More News” “Better search engines, classification tools and taxonomies have their place %u2014 particularly in large organizations that have been through mergers and reorganizations. But don’t let big investments become a Band-Aid for poor training and a lack of best practices.”

In other words: teach your people to do basic basic labeling and organizing, instead of spending big $$ on fancy tools.

Always-on

E M E R G I C . o r g: July 22, 2004 Archives: “Two years ago, it would have been hard to imagine that Indians would be buying cellphones at the rate of nearly 2 million a month. Similarly, today, it is hard to imagine a broadband India – but that is exactly what we are about to see. The next couple years will see Indian consumers and enterprises enveloped in ubiquitous, high-speed connectivity from multiple sources – wireless, DSL, cable and satellite. Complement this with WiFi-enabled laptops and smartphones, and the always-on world is at hand.”

Leapfrogging.

Just a thought (nothing statistically relevant) about internet technology dispersion and acceptance.

When I ask people here (Belgium) who don’t use the internet, it’s mostly older people, and mostly because they “can’t use the computer”. Non-use seems to be mostly by choice. One lady told me she’d rather spend her free time outside. Another told me her husband always does everything. They also seem to be having a hard time imagining exactly why they should learn this new technology. But none of them had real worries about being able to learn it if they had to.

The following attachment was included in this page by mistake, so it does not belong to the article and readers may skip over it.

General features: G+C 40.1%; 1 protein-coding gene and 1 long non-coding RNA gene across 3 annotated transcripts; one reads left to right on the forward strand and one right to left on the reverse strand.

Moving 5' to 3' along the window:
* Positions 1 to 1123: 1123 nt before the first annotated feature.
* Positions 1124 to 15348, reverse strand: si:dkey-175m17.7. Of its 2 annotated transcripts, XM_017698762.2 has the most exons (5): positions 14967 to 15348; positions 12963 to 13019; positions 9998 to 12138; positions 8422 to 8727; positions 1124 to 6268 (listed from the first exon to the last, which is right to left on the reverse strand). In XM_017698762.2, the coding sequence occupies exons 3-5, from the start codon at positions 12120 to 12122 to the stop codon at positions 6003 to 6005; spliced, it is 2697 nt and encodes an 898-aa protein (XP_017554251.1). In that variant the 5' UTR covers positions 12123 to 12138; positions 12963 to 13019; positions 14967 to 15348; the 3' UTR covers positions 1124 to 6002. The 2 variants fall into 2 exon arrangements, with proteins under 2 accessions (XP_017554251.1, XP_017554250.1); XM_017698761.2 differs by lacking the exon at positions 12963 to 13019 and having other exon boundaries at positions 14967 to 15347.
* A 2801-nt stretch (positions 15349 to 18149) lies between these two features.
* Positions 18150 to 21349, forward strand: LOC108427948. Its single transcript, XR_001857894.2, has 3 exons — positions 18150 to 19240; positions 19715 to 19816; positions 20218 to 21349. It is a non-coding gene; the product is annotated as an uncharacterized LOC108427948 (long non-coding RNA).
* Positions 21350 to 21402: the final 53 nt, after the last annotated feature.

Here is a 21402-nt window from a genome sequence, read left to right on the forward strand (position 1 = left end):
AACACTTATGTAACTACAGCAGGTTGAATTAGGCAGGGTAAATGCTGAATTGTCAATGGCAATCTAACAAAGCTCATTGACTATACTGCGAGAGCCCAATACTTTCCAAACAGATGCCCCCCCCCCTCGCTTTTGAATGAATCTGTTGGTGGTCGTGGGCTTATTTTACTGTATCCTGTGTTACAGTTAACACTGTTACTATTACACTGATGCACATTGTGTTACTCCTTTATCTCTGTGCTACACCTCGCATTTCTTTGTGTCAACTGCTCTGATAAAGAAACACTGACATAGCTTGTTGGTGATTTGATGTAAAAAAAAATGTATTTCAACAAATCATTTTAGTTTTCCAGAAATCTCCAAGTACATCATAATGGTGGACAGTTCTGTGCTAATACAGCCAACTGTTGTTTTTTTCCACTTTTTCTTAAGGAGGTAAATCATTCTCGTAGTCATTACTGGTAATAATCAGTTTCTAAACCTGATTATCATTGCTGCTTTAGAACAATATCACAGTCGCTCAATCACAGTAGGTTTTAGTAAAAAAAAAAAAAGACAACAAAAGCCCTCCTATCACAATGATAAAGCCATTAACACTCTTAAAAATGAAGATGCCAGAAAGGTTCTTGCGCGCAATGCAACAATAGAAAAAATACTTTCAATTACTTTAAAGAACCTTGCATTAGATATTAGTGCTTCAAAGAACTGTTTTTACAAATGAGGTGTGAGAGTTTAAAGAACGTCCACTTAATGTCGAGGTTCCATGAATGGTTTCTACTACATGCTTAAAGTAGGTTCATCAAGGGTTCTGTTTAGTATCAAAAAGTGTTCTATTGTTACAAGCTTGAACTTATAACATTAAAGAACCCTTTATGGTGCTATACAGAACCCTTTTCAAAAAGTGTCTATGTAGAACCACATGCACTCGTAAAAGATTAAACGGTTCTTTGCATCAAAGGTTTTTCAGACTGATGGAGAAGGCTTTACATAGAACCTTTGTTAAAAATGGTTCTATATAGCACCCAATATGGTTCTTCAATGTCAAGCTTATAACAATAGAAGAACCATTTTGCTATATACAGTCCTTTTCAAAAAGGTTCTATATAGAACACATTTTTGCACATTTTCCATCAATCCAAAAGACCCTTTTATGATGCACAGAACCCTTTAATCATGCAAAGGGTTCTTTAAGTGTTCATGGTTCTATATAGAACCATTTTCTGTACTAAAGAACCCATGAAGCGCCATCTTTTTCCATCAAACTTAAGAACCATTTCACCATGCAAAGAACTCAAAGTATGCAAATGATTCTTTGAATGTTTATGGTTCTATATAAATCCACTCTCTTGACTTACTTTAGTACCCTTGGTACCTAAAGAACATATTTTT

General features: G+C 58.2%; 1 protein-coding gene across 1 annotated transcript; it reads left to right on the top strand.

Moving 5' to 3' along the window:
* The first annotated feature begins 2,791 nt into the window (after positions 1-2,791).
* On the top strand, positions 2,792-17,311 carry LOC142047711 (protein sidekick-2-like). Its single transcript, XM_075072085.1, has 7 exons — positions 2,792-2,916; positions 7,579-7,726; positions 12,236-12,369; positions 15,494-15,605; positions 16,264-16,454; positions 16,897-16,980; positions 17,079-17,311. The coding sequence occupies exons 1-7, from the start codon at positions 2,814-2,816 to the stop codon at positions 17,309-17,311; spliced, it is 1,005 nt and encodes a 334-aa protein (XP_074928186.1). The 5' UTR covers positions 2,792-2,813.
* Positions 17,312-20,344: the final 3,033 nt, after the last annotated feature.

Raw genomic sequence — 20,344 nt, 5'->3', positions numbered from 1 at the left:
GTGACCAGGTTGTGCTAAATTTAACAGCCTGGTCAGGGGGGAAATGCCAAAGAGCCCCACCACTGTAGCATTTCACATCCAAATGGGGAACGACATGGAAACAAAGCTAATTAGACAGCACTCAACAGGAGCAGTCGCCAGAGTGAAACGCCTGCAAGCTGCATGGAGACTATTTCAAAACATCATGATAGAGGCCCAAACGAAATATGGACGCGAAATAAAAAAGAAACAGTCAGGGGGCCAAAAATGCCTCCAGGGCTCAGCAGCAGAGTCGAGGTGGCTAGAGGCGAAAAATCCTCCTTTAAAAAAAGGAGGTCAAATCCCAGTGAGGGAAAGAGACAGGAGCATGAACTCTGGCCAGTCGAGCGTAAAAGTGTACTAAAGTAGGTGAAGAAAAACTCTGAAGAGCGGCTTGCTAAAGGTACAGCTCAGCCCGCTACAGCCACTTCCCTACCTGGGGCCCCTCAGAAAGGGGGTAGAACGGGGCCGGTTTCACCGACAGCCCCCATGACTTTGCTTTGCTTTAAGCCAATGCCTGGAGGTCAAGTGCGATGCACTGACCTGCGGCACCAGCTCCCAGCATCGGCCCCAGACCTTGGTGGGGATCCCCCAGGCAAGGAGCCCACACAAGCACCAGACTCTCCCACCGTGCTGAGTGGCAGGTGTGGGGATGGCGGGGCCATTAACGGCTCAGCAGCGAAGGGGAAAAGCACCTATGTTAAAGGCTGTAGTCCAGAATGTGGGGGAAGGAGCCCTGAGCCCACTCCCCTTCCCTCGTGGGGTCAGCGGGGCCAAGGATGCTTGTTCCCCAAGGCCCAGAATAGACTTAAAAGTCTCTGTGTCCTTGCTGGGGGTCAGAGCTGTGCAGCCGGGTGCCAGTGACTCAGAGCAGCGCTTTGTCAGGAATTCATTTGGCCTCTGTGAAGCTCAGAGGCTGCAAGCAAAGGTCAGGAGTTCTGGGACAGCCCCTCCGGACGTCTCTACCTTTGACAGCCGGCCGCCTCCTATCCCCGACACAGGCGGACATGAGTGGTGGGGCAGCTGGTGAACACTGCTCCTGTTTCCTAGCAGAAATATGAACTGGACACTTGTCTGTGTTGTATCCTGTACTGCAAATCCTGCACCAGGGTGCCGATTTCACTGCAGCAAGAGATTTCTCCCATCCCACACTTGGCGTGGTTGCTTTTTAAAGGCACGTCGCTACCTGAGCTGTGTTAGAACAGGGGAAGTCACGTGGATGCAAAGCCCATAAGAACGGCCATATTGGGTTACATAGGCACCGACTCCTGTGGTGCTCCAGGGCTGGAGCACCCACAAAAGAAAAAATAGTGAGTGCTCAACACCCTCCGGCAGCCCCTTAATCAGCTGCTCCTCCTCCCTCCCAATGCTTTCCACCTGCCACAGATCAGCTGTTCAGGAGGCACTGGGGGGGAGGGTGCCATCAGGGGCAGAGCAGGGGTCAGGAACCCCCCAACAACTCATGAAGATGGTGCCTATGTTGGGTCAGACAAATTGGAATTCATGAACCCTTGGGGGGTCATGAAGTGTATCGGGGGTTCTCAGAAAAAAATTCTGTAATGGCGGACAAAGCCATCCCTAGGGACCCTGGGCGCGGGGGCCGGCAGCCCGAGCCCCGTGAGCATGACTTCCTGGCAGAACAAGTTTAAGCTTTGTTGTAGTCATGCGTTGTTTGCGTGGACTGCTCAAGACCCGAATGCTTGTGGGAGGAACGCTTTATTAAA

I’ve always wondered why third world companies don’t sell more of their fantastic crafts (they have the manpower) to the first world over the internet. I’m sure the reasons are many and complex. Here’s a story of a company that actually does that.

A lot of stories about technology in rural areas often don’t have much to say except for how rural it all is, and how amazing that they now have access to technology x or y. Like this one about PC’s set up in a remote area, titled “These PCs came on elephant’s back”. Wired has one titled “Indian Villagers Pedal Wireless“, a bit more in depth. It’s the exotism (look at how different they are!) of many of these stories that annoys me sometimes – although I also enjoy some exotism, it shouldn’t be the only reason for the story. I’m more interested in figuring out how technology and social worlds interact.

By the way, this funny ad came was on the page:

rediff.com: Nyala ‘unaffected’ by Clinton visit

rediff.com: Nyala ‘unaffected’ by Clinton visit: “What about the IT revolution in the village, the computerised milk co-operative society of women and much-hyped internet-connected panchayat, a first in Rajasthan? “Our panchayat is yet to get a telephone connection and you ask about the internet,” says sarpanch Kalu Meena. The computer on which ‘tutored’ women members of the co-operative demonstrated their skill to President Clinton is lying unused.”